We must also continue to strengthen the quality of our human resources through education and training. The role of the MFSA’s Education Consultative Council is to promote in-service and pre-service professional training and education within the financial services sector. The council reaches its objectives by working closely with its members, who are mainly the various training institutes, on initiatives and activities as well as disseminating industry-related information among secondary and post-secondary students who are regularly invited to visit the MFSA during the scholastic year. This programme is intended to promote careers within the financial services sector.
What is the role of the MFSA as a regulator?
The MFSA is an independent regulator reporting to Parliament. The MFSA also sets its own budget and fees, even though the latter still have to be approved by Government. In these past years, we have managed to keep fees stable for periods of five years and we hope to continue with this practice.
Companies must also understand that it serves them well to build their own in-house capabilities for compliance
The MFSA’s primary role is to supervise, regulate and licence. All companies and key persons have to undergo a due diligence process which is quite rigorous. This is key to maintaining a stable jurisdiction. We make it very clear – “no due diligence means no licence”.
The MFSA is also expected to take care of the legitimate expectations of consumers. This is being strengthened by introducing conduct of business. This means that we shall be looking more in the way companies deal with consumers as opposed to prudential supervision where we look at the financial strength of companies operating in the financial sector. We also handle consumer complaints – however, we have no enforcement powers. We can only advise. This will change with the eventual establishment of a financial services arbiter within the financial services sector. It will be the financial arbiter, who will be independent from the MFSA, who will be responsible for receiving complaints from clients of financial services and for making relative recommendations and delivering binding decisions.
Another role of the MFSA is to advise Government on financial services. This means that we also draft legislation according to our knowledge of market practices and within the context of EU legislation, and promote it with Government.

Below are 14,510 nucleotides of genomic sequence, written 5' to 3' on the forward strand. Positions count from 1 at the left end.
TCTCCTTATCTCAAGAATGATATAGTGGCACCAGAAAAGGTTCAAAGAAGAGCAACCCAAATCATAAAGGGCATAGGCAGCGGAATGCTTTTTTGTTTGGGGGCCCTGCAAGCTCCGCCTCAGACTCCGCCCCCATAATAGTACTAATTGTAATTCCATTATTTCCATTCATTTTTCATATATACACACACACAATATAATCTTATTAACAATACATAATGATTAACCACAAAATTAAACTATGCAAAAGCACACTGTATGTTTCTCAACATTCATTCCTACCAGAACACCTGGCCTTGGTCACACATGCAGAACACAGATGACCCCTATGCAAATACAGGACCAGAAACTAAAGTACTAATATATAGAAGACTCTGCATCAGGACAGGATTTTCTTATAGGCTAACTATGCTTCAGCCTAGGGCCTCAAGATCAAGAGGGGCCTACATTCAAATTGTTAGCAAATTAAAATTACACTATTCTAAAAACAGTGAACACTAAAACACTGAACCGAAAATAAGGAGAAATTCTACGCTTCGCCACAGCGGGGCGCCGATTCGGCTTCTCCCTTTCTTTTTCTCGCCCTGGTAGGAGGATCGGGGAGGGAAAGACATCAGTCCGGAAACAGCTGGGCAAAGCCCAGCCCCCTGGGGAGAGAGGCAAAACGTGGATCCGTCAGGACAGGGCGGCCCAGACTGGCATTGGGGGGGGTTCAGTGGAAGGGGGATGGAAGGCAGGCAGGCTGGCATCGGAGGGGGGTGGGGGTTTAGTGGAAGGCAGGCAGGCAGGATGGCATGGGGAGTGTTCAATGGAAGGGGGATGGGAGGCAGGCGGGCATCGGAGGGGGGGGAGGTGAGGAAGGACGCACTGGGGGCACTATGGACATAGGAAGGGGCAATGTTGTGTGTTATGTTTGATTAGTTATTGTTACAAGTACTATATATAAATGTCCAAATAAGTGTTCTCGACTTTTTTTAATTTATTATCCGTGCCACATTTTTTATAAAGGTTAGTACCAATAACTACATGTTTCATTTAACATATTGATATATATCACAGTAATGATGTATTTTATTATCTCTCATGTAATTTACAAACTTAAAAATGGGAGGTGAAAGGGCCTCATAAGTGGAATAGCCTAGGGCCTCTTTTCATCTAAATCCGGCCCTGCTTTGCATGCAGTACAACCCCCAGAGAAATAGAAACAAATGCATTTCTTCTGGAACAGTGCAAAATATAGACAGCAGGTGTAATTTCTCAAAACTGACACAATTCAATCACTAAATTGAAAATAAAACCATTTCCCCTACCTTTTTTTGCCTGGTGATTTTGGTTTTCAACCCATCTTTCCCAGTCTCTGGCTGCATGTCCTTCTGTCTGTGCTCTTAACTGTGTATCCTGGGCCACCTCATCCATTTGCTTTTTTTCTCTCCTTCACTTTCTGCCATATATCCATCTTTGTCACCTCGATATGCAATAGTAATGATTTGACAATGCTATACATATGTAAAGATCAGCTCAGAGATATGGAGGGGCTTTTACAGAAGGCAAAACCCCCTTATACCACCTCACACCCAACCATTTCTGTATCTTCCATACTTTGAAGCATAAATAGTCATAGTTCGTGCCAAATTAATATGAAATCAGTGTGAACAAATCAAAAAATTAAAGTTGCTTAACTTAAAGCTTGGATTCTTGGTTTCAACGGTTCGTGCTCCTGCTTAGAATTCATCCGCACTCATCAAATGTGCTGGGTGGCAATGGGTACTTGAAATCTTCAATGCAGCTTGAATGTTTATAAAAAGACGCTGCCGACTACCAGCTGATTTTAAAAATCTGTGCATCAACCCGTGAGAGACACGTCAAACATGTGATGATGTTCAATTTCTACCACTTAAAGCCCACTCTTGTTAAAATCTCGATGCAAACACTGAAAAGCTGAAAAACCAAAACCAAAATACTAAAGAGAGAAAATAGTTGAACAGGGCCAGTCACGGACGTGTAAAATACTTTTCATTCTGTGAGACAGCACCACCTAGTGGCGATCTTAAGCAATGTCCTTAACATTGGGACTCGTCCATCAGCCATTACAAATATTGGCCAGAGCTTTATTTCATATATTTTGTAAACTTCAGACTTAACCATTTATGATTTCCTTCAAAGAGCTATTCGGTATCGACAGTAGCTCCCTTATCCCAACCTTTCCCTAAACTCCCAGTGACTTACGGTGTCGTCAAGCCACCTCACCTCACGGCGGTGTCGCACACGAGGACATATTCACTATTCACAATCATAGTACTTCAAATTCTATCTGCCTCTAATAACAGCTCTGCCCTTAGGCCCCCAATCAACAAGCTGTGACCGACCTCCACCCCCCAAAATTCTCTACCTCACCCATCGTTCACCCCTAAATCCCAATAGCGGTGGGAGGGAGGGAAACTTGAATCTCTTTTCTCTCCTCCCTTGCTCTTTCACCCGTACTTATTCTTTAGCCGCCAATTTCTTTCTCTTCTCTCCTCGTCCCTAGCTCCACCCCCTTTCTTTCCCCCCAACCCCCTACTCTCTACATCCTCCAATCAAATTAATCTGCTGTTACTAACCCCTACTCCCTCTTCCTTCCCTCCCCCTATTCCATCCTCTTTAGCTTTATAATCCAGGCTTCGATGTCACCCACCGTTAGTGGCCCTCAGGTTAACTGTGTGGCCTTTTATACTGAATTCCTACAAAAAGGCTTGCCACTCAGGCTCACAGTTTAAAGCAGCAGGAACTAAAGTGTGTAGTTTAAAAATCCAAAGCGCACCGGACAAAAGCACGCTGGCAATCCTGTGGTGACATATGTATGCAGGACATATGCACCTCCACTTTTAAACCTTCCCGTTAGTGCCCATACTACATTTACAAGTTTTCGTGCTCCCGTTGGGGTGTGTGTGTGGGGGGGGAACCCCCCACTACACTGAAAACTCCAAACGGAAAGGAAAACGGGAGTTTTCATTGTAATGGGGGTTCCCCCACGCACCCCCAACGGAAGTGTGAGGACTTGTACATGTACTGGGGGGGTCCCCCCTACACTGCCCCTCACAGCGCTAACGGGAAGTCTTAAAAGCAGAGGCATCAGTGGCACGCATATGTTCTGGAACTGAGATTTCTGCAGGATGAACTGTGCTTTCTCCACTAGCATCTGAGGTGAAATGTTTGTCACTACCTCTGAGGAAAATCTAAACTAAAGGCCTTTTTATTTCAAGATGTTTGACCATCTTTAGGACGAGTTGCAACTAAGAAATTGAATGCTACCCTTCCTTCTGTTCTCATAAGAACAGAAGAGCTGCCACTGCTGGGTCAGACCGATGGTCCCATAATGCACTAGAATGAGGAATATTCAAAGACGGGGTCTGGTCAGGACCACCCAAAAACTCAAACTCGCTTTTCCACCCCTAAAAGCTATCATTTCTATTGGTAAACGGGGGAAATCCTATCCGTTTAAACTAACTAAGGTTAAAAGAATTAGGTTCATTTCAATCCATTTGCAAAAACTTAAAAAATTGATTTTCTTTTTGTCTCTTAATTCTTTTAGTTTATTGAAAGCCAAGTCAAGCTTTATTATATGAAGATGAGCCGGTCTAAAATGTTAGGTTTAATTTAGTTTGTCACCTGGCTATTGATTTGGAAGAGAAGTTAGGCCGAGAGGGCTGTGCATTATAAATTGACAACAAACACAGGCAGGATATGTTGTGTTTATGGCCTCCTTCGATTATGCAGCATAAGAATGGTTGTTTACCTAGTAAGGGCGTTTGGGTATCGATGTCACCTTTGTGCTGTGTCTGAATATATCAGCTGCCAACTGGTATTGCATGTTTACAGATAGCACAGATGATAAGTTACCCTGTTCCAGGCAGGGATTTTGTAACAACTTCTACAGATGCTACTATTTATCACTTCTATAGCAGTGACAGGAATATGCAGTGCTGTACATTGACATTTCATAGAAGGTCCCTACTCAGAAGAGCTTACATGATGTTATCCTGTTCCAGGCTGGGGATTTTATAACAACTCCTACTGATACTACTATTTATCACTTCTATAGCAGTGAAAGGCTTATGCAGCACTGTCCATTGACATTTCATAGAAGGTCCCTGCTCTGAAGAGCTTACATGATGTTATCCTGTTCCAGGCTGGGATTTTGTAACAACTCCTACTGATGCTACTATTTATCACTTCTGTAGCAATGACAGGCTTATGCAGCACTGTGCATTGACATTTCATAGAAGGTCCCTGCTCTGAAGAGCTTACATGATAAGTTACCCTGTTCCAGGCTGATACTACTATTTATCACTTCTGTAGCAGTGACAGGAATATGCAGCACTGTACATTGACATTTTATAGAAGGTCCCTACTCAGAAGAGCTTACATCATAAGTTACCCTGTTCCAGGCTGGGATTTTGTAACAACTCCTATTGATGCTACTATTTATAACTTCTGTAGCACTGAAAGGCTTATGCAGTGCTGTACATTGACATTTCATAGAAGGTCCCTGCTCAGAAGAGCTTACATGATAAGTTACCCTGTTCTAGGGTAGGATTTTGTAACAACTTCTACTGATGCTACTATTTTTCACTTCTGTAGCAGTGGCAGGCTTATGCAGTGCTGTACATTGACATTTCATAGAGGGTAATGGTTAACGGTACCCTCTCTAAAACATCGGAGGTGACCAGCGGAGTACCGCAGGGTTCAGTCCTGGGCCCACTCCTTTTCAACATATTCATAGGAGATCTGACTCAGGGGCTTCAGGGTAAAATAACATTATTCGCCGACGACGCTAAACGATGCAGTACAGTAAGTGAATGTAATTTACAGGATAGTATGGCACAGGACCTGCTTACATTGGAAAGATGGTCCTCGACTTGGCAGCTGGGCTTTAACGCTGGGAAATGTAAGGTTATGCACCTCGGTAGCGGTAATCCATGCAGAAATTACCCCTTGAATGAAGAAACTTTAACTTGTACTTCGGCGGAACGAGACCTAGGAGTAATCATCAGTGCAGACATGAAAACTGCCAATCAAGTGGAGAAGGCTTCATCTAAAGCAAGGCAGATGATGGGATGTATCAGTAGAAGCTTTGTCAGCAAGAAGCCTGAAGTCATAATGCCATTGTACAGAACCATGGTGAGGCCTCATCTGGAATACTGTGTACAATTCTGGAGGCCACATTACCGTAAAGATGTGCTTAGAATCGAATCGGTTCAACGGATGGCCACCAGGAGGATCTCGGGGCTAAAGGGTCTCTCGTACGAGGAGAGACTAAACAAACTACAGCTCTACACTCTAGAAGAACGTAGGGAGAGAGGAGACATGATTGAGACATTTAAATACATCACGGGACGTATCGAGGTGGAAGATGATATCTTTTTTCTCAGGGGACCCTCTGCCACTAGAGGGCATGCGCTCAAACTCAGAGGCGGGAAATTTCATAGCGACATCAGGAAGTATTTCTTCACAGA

Do you maintain a direct contact with licensees?
We have an open door policy. We meet companies at pre-application, application and supervision stage. Companies appreciate this, especially due to the complexity of regulation. They also find that the regulator is pro-active in the discussions. Our open door policy is so effective that other jurisdictions are adopting the same model. Today it is important that companies meet regulators and regulators meet companies.
It’s all a matter of holding a frank and open discussion with licensees – I hope and intend to ensure that we sustain our efforts to maintain this direct contact.
Following the financial crisis of 2008, and the current situation in Greece and other EU countries, how has the regulatory framework changed?
Since the economic crisis of 2008, we have had innumerable regulation in the form of new or modified directives. In fact, we have to keep employing and training more staff in order to keep up with this continuously changing regulatory landscape. Companies must also understand that it serves them well to build their own in-house capabilities for compliance. Regulation may be seen as a burden, but it is a necessary one.
As for the Greek crisis, our banks were not exposed and therefore no intervention was needed from our end.
How real is the threat of over-regulation in the sector?
Over-regulation is always a risk in this sector. However, most directives now have a sunset clause and are not cast in stone. Every two to three years, directives are reviewed and updated accordingly. This helps us avoid over-regulation. Also, we regularly monitor our regulations because sometimes, a new directive is piled on an old one and therefore we would need to do a clean up exercise to avoid gold plating.
For more information visit www.mfsa.com.mt.